Posts

2020-05-04: Archimedes and the sphere

2019-05-16: Glow worms return

2019-04-11: Original memetic sin

2019-01-31: The theory of weight

2018-11-06: Origins of telephone network theory

2018-10-24: Modern thought

2018-09-10: Feeding a controversy

2018-06-11: Glow worm distribution

2018-04-23: Outlawing risk

2017-08-22: A rebuttal on the beauty in applying math

2017-04-22: Free googles book library

2016-11-02: In search of Theodore von Karman

2016-09-25: Amath Timeline

2016-02-24: Math errors and risk reporting

2016-02-20: Apple VS FBI

2016-02-19: More Zika may be better than less

2016-02-17: Dependent Non-Commuting Random Variable Systems

2016-01-14: Life at the multifurcation

2015-09-28: AI ain't that smart

2015-06-24: MathEpi citation tree

2015-03-31: Too much STEM is bad

2015-03-24: Dawn of the CRISPR age

2015-02-12: A Comment on How Biased Dispersal can Preclude Competitive Exclusion

2015-02-09: Hamilton's selfish-herd paradox

2015-02-08: Risks and values of microparasite research

2014-11-10: Vaccine mandates and bioethics

2014-10-18: Ebola, travel, president

2014-10-17: Ebola comments

2014-10-12: Ebola numbers

2014-09-23: More stochastic than?

2014-08-17: Feynman's missing method for third-orders?

2014-07-31: CIA spies even on congress

2014-07-16: Rehm on vaccines

2014-06-21: Kurtosis, 4th order diffusion, and wave speed

2014-06-20: Random dispersal speeds invasions

2014-05-06: Preservation of information asymetry in Academia

2014-04-16: Dual numbers are really just calculus infinitessimals

2014-04-14: More on fairer markets

2014-03-18: It's a mad mad mad mad prisoner's dilemma

2014-03-05: Integration techniques: Fourier--Laplace Commutation

2014-02-25: Fiber-bundles for root-polishing in two dimensions

2014-02-17: Is life a simulation or a dream?

2014-01-30: PSU should be infosocialist

2014-01-12: The dark house of math

2014-01-11: Inconsistencies hinder pylab adoption

2013-12-24: Cuvier and the birth of extinction

2013-12-17: Risk Resonance

2013-12-15: The cult of the Levy flight

2013-12-09: 2013 Flu Shots at PSU

2013-12-02: Amazon sucker-punches 60 minutes

2013-11-26: Zombies are REAL, Dr. Tyson!

2013-11-22: Crying wolf over synthetic biology?

2013-11-21: Tilting Drake's Equation

2013-11-18: Why $1^\infty != 1$

2013-11-15: Adobe leaks of PSU data + NSA success accounting

2013-11-14: 60 Minutes misreport on Benghazi

2013-11-11: Making fairer trading markets

2013-11-10: L'Hopital's Rule for Multidimensional Systems

2013-11-09: Using infinitessimals in vector calculus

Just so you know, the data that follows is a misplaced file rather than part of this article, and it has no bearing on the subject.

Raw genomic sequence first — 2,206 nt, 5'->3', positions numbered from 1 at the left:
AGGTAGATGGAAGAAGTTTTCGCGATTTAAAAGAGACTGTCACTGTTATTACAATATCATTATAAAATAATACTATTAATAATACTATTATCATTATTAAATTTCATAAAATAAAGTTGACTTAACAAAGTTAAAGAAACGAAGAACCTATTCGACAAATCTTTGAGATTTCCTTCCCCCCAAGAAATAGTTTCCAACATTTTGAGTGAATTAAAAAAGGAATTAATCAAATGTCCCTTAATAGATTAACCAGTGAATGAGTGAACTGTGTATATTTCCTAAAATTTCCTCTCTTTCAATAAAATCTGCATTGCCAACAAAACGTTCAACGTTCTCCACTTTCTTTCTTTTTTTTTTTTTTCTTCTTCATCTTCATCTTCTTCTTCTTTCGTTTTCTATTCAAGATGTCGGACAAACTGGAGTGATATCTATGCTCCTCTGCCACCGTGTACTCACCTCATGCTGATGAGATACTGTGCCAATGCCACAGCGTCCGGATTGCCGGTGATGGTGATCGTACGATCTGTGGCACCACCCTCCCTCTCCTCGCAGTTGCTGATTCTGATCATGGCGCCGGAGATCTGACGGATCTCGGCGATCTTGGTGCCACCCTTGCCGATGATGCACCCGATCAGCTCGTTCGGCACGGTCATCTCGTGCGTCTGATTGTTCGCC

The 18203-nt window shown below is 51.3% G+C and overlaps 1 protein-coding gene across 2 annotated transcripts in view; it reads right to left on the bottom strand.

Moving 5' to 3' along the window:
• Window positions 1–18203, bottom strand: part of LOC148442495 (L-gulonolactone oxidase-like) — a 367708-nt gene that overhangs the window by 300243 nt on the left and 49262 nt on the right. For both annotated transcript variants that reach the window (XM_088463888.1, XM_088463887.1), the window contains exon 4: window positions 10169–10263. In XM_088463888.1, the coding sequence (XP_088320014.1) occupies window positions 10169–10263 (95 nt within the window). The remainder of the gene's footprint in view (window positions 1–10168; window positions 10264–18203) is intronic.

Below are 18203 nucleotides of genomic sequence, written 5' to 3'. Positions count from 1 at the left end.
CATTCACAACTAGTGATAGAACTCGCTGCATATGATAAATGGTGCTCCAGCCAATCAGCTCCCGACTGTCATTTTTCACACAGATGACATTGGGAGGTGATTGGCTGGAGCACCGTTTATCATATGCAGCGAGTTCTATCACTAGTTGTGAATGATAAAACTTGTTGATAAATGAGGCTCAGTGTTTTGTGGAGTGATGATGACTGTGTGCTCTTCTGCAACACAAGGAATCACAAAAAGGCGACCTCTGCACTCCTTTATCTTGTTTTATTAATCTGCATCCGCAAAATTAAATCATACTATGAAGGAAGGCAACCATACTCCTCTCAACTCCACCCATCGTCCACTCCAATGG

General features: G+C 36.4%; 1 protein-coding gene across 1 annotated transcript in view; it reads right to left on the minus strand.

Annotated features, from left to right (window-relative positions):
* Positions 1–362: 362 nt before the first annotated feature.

2013-11-08: Functional Calculus

2013-11-03: Elementary mathematical theory of the health poverty trap

2013-11-02: Proof of the circle area formula using elementary methods

Archimedes and the sphere

When preparing some homework answers recently, I rediscovered a simple geometric fact that had escaped my attention in the past. If you have a ball, and place this ball in side the smallest can that is large enough to hold it and be sealed, the outside of the can, minus the top and bottom lids, has the exact same area as the ball inside! This is easy to check with the well-known formulas for the areas of spheres and cylinders. Not just that. If you slice the can into two parts with a level cut, in both cases, the area of the outside of that part of the can (minus the lid) will equal the outside area of the part of the ball left inside! This is a really rather remarkable coincidence (of course, I mean coincidence in the sense of coinciding, not in the sense of "lucky", because it's math after all). One of the reasons it may have escaped me is that this is a purely mathematical result that can not be applied in reality because solid materials are not fluidly deformable -- with a little experimentation, we learn that if you want to completely cover an orange in tinfoil, the tinfoil MUST BE longer than the height of the sphere, but you'll always have wrinkles when you do so.

This equality of areas reminded me of a result of Archimedes, which I'd heard the story of, but had never found so impressive. On looking it up, it seems that On the sphere and the cylinder does indeed include the first half of this result, atleast in its classical form.

However, now I'm curious if his results imply the second of these considerations as well -- Did Archimedes also know about the equality of areas of the sliced cylinder and sphere sections? In my opinion, that would have been quite a splendid discovery, and worthy of a grave stone.